The Spirit of Nazism

Thursday, June 30th, 2005

When I was a kid and the worldwide horror at Nazi atrocities was fresh, I had no doubt that the only way the human race could climb from the pit they put us in was by letting the images of the concentration camps stamp themselves on our consciences forever, so that as individuals and as a nation what we stood for first was: Never Again.

Nazism, as I grasped it in my formative years, was a monster loose in the collective psyche, a live possibility of evil set loose by hatred and blind obedience (“we were just following orders”), which required a moral stand far, far in advance of the next reappearance of Der Fuhrer. Every instance of the dehumanization of one group of people or another had to be fervently opposed not because it was Nazism’s full flower — the boxcars, the gas chambers, the Final Solution, the 6 million dead — but because this is how it all starts. This is the precondition for holocaust.

Sen. Richard Durbin of Illinois grew up in the same era that I did and learned the same post-World War II moral lessons, and his recent words on the floor of the Senate — the ones that set off such wailing and howling among the diminishing ranks of supporters of the Iraq war — reverberated with the shock and disbelief of a 10-year-old thumbing through a Life magazine photo spread on Auschwitz. His words were politically incautious; they were honest.

“If I read this to you and did not tell you that it was an FBI agent describing what Americans had done to prisoners in their control,” he said, referring to the torture and humiliation of detainees at Guantanamo, “you would most certainly believe this must have been done by Nazis, Soviets in their gulags or some mad regime — Pol Pot or others — that had no concern for human beings.”

The fury that ensued was rooted in a different take on the moral meaning of Nazism: that only its aggregate death toll matters. Because our kill count in Iraq and Afghanistan doesn’t approach the number of corpses Hitler or Stalin racked up, Durbin has no right comparing torturers in American uniforms with those in Nazi or Soviet uniforms.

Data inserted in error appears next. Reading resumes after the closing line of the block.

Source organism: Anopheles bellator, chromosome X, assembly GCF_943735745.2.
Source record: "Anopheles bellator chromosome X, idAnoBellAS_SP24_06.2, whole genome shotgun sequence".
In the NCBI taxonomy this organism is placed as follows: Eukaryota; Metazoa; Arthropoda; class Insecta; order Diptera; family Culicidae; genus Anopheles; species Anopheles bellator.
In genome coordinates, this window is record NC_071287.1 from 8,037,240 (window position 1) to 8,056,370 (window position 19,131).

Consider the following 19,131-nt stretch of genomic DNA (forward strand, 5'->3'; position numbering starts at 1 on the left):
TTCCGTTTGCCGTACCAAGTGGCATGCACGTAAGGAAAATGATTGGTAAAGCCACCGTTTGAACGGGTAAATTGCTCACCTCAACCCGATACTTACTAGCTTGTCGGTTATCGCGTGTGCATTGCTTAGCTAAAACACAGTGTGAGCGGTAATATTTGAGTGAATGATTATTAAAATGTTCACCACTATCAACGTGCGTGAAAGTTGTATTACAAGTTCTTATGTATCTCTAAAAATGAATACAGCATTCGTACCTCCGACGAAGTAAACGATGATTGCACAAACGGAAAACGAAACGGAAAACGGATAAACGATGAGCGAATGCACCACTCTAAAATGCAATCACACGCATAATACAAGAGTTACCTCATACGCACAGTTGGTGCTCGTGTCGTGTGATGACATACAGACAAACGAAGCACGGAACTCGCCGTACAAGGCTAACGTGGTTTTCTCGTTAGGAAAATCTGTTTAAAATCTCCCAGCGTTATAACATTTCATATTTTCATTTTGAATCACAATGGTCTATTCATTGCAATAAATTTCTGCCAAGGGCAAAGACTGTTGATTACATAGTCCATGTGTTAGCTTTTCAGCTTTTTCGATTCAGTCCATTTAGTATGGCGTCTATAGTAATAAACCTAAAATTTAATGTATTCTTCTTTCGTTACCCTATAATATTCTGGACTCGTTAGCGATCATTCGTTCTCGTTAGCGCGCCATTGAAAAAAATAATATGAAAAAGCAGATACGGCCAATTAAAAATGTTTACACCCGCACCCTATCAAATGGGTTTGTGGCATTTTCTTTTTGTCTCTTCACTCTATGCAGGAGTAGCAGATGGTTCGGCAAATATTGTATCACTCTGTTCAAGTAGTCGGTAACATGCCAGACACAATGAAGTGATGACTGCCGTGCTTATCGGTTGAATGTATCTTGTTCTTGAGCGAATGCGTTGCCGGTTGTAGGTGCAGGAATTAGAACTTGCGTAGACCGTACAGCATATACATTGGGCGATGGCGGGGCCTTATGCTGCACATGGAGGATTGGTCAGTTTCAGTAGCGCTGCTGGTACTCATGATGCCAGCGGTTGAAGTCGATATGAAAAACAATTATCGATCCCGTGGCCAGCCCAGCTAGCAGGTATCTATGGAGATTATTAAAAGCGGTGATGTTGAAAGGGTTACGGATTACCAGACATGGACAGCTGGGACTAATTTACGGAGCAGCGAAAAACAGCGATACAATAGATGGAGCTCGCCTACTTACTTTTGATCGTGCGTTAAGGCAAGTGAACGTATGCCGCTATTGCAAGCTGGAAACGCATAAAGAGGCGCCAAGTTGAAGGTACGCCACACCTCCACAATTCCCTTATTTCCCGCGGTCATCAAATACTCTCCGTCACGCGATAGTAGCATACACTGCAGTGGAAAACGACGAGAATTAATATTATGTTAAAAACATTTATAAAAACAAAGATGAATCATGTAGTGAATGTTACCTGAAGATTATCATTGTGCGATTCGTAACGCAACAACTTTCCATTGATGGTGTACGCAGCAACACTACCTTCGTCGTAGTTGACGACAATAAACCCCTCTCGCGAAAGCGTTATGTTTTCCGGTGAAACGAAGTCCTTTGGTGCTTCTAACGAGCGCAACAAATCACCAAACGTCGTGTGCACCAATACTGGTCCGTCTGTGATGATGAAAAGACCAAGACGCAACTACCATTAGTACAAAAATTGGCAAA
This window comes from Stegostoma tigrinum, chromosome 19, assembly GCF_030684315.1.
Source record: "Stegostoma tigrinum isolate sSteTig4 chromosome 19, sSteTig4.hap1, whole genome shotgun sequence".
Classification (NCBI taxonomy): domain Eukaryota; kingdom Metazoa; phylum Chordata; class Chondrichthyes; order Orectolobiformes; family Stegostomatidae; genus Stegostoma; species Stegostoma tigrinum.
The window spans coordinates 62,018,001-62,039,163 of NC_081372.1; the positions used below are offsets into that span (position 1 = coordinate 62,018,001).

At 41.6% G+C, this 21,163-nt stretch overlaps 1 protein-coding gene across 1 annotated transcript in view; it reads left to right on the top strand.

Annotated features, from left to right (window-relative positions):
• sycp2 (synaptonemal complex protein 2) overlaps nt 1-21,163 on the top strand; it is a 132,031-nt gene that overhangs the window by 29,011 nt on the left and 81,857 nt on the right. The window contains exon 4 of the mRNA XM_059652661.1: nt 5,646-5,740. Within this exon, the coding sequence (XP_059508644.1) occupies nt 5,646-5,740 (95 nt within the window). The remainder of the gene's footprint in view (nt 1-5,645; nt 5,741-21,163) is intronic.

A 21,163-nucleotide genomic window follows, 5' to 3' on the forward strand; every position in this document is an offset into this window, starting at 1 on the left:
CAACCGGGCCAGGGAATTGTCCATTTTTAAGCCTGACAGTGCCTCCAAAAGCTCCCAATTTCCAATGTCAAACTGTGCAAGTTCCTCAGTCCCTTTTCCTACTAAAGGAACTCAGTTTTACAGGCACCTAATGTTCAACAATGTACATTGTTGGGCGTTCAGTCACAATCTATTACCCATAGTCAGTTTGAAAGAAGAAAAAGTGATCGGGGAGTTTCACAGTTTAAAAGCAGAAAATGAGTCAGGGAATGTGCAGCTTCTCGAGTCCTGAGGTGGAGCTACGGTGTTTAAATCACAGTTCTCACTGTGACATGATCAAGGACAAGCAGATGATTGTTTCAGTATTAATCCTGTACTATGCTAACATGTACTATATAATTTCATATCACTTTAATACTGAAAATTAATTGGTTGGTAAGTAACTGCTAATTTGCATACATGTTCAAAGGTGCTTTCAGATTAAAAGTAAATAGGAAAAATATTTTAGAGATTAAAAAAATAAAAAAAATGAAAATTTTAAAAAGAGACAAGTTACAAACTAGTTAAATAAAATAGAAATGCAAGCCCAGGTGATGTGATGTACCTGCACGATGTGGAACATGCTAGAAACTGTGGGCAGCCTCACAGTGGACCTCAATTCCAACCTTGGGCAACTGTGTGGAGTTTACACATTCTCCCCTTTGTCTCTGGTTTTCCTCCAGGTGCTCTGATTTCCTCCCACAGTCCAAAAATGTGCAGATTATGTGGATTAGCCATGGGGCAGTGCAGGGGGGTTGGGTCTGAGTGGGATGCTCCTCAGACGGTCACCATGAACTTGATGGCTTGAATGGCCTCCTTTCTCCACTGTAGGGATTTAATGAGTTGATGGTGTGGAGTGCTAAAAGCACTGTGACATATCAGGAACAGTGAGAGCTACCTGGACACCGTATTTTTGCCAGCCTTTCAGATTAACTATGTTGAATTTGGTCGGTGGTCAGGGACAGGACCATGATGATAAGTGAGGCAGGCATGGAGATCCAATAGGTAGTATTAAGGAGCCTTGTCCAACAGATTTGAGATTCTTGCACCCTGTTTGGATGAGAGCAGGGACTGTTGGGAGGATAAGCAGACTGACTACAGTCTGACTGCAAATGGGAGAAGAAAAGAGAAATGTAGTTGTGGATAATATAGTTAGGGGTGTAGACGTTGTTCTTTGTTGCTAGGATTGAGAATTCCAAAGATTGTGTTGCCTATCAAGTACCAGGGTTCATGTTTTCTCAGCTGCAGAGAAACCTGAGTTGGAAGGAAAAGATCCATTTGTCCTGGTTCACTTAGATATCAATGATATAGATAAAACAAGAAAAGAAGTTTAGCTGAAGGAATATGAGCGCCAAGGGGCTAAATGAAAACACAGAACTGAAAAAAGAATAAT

And just like that, the spirit of Nazism vanishes as humanity’s warning signal and becomes instead a moral cover. As long as we keep our kill numbers sub-genocidal (only 100,000 or so), we can kick detainees to death for a good cause, bomb civilians, fire on journalists and storm hospitals. As long as our population of political prisoners held without charges in inhumane conditions — “chained to the floor, deprived of food and water,” as per the FBI report Durbin cited —is in the mere tens of thousands, our prison network can’t be called a gulag.

If Durbin’s comparison had truly been out of line, it wouldn’t have generated such hysteria. It would have been worth a pitying shrug, a roll of the eyeballs. But it hit a nerve precisely because it was so dead-on accurate. The horror of our little war on terror is that we’re behaving with the same lurid inhumanity that has, since the 1940s, been associated with Nazism.

Durbin was the courageous messenger bringing this news to the floor of the Senate. Republicans didn’t shoot the messenger, but their demands that he “apologize,” retract what we said and abase himself were the political equivalent of doing so.

I must confess I have almost as little patience with the Democrats’ making the same demand a few days later of Karl Rove, who at a GOP fund-raiser in Manhattan said liberals were wimps: “Conservatives saw the savagery of 9/11 and the attacks and prepared for war. Liberals saw the savagery of the 9/11 attacks and wanted to prepare indictments and offer therapy and understanding for our attackers.”

Ha ha, Karl. Good one. Democrats on the Defensive (a permanent subcommittee of the DNC) tried to match the decibel level of the GOP howls a few days earlier. They failed, of course — they always do — but managed in the process to remind their constituency of one of their most egregious betrayals: their role in Congress’ near-unanimous vote after 9/11 giving George Bush carte blanche to make war on the world.

Rove and Co. — including Bush in his Tuesday night speech at Fort Bragg, N.C. — are still trying to milk 9/11 for political gain, even as they evade the consequences of their reckless militarism and perpetuate the lie that the invasion of Iraq, planned well before 9/11, was a response to the hijackings.

I wish the Democrats, rather than trying to wring a political apology out of Rove, could have turned his words against him. He did belittle the values of many, if not most, of his countrymen, who following the terrorist attacks wanted not indiscriminate war against Islam but a compassionate re-evaluation of the use of force to achieve geopolitical ends. We ache for this all the more as we watch our military machine churn out more atrocities.